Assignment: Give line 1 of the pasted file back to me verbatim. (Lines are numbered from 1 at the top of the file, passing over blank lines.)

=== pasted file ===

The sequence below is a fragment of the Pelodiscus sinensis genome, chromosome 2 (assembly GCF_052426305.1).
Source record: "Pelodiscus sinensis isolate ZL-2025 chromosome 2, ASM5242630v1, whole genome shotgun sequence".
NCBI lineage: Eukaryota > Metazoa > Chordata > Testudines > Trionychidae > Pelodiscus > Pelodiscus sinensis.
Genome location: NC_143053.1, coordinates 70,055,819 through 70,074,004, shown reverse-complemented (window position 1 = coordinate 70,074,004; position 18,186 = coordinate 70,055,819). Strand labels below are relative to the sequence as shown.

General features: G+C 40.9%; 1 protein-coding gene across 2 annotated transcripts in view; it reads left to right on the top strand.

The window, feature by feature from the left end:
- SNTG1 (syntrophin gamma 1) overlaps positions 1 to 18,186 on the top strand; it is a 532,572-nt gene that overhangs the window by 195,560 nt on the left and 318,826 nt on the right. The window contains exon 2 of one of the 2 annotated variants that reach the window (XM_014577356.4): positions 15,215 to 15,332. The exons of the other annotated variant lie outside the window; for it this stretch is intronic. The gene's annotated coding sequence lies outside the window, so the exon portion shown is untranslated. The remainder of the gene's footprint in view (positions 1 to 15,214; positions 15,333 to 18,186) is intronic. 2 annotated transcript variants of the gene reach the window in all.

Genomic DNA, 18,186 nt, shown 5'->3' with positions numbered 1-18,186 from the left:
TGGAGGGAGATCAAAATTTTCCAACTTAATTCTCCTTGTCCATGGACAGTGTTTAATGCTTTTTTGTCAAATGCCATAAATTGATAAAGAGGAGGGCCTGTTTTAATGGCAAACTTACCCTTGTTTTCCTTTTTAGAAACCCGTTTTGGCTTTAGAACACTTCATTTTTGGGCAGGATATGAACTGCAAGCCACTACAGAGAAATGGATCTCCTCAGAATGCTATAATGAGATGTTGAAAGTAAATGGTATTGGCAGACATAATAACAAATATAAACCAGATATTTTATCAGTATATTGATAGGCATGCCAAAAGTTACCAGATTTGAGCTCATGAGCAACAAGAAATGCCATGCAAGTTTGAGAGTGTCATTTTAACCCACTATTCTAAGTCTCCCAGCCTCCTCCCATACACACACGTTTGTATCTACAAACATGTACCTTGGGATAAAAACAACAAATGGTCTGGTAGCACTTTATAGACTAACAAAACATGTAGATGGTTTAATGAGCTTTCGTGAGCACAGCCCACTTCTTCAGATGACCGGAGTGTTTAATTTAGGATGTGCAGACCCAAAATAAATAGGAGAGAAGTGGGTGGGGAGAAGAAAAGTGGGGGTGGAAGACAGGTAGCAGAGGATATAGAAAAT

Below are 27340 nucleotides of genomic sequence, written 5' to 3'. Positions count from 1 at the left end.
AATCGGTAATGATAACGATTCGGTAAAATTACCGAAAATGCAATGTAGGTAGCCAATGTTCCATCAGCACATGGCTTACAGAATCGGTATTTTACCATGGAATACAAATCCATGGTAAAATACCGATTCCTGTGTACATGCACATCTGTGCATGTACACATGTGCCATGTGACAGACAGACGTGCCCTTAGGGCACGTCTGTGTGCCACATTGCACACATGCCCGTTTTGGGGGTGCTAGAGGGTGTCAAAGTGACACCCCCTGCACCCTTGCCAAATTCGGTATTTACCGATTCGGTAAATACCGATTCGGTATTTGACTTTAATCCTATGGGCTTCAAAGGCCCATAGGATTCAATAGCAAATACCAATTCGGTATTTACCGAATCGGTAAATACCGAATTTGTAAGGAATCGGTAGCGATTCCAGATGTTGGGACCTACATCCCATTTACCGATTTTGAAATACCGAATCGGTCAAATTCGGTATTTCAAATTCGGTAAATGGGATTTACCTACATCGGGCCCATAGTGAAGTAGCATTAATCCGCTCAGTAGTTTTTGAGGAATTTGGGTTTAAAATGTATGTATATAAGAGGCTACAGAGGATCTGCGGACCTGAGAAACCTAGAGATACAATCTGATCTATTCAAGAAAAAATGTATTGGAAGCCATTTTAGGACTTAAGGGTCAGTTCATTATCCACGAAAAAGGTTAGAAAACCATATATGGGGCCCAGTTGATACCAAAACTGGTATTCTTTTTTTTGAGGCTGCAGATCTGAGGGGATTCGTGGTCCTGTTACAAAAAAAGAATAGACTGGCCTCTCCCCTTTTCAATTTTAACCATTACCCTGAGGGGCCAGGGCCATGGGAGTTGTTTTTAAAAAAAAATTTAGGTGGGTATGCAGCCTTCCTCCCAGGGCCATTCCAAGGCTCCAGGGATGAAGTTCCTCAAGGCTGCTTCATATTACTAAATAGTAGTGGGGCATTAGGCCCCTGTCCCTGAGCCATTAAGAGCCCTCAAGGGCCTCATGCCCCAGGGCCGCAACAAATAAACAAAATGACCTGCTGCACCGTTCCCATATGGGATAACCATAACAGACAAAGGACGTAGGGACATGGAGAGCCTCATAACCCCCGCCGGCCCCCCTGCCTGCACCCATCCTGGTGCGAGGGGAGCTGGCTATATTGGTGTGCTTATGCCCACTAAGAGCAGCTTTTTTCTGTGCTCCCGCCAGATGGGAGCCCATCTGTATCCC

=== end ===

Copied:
The sequence below is a fragment of the Pelodiscus sinensis genome, chromosome 2 (assembly GCF_052426305.1).